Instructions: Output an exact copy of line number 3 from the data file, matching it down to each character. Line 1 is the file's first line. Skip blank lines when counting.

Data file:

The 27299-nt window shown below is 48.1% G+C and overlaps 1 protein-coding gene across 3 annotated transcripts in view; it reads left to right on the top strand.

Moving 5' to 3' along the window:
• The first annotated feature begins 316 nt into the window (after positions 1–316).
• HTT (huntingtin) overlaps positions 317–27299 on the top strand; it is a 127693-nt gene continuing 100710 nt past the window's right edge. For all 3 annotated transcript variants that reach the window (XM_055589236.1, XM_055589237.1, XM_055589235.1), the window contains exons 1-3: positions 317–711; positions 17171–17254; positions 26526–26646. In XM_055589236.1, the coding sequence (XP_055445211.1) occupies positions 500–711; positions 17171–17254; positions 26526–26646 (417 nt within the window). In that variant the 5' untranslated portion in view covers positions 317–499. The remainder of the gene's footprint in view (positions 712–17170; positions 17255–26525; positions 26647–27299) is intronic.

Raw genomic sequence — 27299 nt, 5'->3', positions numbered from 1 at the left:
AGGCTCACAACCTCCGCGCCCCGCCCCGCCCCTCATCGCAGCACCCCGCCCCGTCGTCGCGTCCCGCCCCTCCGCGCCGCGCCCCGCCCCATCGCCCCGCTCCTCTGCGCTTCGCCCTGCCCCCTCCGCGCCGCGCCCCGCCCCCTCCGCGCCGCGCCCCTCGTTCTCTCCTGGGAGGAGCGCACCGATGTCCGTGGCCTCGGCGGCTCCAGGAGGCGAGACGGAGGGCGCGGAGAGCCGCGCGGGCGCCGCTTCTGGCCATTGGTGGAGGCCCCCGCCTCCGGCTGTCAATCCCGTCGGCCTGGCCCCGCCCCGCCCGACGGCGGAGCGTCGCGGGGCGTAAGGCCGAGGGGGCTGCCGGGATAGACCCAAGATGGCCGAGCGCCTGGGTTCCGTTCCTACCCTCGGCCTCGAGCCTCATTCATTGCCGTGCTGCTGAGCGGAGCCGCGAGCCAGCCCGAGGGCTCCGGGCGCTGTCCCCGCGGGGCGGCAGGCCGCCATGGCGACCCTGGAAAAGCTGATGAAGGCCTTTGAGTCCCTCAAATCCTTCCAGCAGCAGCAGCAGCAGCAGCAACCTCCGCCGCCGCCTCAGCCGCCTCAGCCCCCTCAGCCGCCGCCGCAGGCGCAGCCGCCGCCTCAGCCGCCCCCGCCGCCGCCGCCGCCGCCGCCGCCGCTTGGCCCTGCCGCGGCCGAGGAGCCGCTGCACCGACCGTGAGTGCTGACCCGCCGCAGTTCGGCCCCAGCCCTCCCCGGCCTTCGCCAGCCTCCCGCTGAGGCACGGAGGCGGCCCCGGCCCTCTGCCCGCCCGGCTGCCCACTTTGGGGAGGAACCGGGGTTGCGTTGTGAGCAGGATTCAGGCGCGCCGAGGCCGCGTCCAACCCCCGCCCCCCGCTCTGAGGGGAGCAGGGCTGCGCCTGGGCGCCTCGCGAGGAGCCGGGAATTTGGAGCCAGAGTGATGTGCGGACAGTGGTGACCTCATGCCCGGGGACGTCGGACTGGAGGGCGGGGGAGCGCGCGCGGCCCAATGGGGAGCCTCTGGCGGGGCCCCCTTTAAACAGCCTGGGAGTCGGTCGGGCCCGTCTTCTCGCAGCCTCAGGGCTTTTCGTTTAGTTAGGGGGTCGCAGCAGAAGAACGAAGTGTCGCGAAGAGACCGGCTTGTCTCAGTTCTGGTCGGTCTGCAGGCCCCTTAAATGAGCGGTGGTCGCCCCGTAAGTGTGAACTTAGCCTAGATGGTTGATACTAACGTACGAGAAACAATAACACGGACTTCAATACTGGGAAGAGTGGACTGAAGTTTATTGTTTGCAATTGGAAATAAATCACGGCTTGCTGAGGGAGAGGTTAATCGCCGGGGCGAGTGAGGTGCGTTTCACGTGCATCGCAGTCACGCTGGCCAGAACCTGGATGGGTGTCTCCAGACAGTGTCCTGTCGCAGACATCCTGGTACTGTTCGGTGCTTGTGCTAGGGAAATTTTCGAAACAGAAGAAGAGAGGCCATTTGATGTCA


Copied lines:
• The first annotated feature begins 316 nt into the window (after positions 1–316).